Uptown Yonge BIA.
April 30, 2020 Update
New Support Centre Provides Virtual Help for Businesses
The City of Toronto recently launched the BusinessTO Support Centre to provide support to businesses with a focus on completing applications for government assistance such as the Canadian Emergency Wage Subsidy (CEWS),Canada’s Work-Sharing and Canada’s Emergency Business Account (CEBA) programs. Business advisors will also provide guidance on other City programs and general business advice.
In response to the COVID-19 crisis, the City of Toronto launched the BusinessTO Support Centre. The centre provides businesses with one-on-one virtual assistance completing applications for government programs, as well as general business advice. The City has also expanded its Digital Main Street program to help small businesses develop their websites, launch ecommerce platforms, and more.
DIGITAL MAIN STREET
The DMS (Digital MainStreet) program offers a FREE SERVICE to helps local businesses expand their online services during this difficult time. Created in collaboration with TABIA, DMS offers tools for businesses to transition to a digital platform, including connections to trusted digital vendors, structured online learning, and a Digital Service Squad who are trained to provide one-on-one assistance.
Many of you have met and worked with Digital Service Squad Member, Kelsey Ann Canning. If you would like to book a meeting with Kelsey directly go to https://calendly.com/kelseydigitalmainstreet
Submitted by the Toronto Association of Business Improvement Areas (TABIA) and Save Small Business
The package of economic support announced to date for businesses in response to COVID-19 leaves a critical gap for many small businesses. Without assistance with fixed costs, many small businesses could become insolvent as a result of forced shutdowns. This note presents policy options to support commercial rent abatement.
- The federal government has announced significant support for businesses anchored by the Canada Emergency Wage Supplement (CEWS), federally-backed credit, and deferred income and sales tax remittances. The Canada Emergency Response (CEBR) also provides income for some self-employed owners and furloughed workers ineligible for the wage subsidy.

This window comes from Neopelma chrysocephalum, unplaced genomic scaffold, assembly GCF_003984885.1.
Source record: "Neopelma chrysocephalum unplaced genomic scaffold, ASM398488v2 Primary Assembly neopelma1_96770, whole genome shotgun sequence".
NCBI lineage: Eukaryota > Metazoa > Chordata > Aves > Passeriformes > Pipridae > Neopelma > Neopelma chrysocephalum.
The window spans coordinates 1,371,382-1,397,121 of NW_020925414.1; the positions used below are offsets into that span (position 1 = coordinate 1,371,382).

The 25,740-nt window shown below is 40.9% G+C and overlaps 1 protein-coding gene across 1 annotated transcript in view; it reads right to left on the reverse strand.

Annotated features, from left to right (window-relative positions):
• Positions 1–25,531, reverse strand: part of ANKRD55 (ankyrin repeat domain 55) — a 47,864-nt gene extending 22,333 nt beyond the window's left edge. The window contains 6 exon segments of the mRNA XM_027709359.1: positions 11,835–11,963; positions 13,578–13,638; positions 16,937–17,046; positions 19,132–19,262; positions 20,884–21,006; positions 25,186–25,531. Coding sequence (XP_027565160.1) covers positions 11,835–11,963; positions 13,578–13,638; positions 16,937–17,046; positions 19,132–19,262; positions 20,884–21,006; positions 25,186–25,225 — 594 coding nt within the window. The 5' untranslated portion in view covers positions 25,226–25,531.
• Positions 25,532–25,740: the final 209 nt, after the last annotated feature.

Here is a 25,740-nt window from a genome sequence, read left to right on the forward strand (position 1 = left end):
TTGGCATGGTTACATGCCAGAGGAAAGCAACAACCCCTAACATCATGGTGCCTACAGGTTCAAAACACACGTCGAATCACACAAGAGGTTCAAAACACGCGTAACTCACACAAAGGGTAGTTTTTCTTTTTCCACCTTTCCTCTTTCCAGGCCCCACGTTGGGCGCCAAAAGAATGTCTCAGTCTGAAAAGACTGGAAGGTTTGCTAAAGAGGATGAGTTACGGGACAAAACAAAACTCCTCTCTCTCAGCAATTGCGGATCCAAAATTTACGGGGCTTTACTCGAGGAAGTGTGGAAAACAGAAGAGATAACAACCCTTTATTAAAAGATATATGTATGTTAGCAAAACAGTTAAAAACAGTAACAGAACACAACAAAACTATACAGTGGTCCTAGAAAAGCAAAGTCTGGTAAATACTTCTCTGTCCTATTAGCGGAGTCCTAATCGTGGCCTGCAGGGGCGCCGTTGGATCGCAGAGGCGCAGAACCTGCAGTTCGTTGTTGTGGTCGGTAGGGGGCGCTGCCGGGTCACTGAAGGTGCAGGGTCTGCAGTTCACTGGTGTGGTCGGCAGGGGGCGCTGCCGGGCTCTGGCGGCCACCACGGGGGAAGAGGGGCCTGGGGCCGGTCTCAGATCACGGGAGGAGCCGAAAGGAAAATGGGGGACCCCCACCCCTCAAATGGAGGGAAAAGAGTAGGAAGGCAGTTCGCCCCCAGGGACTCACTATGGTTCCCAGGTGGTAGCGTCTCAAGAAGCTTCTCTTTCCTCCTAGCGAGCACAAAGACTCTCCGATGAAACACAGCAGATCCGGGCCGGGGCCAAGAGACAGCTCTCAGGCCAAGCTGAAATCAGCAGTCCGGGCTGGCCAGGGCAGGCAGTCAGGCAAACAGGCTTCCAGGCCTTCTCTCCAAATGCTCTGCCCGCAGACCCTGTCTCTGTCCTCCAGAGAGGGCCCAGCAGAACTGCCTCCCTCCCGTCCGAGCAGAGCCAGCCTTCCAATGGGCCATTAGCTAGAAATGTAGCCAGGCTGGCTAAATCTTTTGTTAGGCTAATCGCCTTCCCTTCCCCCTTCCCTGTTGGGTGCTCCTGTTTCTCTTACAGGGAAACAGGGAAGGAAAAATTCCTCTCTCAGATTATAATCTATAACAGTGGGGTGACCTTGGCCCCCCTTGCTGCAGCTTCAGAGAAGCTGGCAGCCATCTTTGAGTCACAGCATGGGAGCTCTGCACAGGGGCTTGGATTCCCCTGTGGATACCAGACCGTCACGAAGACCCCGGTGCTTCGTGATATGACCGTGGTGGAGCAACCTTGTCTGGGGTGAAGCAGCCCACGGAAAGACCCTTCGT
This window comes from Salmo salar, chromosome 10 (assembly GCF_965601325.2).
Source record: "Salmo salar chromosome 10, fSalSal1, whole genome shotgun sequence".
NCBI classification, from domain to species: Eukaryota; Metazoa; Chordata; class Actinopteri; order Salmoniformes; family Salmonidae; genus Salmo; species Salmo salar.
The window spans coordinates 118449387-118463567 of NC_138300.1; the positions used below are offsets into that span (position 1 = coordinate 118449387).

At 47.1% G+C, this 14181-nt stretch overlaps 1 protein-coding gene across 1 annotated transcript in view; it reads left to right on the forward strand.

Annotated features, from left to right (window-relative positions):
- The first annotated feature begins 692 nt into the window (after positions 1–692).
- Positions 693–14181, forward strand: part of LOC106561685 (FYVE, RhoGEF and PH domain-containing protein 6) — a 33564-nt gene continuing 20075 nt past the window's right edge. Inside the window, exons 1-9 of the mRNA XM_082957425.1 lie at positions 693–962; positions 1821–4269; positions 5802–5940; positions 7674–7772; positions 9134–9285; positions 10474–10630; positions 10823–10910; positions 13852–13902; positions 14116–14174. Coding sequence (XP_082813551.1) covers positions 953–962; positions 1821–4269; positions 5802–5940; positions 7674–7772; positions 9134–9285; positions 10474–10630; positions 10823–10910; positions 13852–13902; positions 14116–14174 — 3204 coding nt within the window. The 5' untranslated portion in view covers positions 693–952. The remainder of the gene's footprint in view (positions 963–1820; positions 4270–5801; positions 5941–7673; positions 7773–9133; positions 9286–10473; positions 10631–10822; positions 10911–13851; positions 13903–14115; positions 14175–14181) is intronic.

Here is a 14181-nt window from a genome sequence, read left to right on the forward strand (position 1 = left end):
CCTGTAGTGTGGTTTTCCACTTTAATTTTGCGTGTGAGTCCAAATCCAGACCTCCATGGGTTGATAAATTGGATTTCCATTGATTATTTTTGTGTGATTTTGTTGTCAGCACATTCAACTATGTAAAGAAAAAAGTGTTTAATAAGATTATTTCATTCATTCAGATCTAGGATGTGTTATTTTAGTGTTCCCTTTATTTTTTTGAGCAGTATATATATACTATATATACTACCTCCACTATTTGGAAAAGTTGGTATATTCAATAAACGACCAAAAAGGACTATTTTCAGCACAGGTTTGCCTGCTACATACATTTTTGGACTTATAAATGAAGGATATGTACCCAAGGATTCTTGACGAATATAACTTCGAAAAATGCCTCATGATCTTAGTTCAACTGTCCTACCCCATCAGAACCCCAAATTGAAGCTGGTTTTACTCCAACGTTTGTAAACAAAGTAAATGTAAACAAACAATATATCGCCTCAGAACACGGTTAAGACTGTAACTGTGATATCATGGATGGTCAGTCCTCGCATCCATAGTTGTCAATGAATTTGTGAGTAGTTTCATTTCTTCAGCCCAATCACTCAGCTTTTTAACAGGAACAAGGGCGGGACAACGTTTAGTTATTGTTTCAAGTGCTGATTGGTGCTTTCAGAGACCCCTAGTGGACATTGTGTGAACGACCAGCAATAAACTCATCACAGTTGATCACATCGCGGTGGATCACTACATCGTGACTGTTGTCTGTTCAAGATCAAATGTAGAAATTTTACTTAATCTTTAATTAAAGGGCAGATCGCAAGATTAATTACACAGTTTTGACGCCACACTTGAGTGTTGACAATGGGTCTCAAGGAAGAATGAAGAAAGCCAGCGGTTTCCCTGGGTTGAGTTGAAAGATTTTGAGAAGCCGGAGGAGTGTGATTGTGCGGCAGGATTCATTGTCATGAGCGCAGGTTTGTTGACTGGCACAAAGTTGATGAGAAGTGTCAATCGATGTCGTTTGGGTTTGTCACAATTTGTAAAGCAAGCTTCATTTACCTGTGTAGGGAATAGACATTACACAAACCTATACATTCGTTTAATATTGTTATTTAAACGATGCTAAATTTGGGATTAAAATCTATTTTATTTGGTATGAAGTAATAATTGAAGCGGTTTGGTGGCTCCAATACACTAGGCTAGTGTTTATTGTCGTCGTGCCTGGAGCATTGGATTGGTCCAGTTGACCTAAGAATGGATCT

- These initiatives leave a significant gap for local businesses, both because they may not be eligible and because the package is not responsive to their needs.
- Without a reduction or waiver of commercial rent, many local businesses may close permanently in the coming months. Nearly 70% of businesses surveyed by savesmallbusiness.ca expect to default on their lease by May 1st. Four in ten businesses surveyed by the Canadian Federation of Independent Businesses did not pay their April rent in full.
- This requires a public policy response. Case-by-case negotiations with landlords are not achieving scale, and surveys by savesmallbusiness.ca and the Canadian Federation of Independent Businesses make clear that affected small businesses cannot carry further debt to cover rent, even at favourable terms.
- With no guiding policy, responses by commercial landlords vary significantly. Most tenants have not yet received any abatement Landlords in turn often have significant mortgage obligations.
- The actual delivery of subsidy payments is not urgent, but the prompt announcement of a program is. A consistent and fair framework for landlord-tenant negotiations, with incentive for immediate abatements, would prevent many businesses from closing. Paired with support from banks on mortgage deferrals, funds could flow to landlords at a later date.
Response: The Small Business Emergency Rent Abatement
- The federal government can underpin the survival of small businesses with a commercial rent abatement program that shares burden between the federal government, landlords, and tenants.
- The program would be complementary to existing wage subsidy and credit initiatives by supplementing for businesses and non-profits who need assistance with fixed costs to remain solvent and addressing gaps in existing programs.
- Proposed program structure:
- The federal government would reimburse 66% of any commercial rent abatement provided by landlords to tenants, up to a maximum of $6,600 of federal support per tenancy per month for up to three months between April and July 2020 (i.e. up to $10,000 per month in commercial rent reduction from landlords).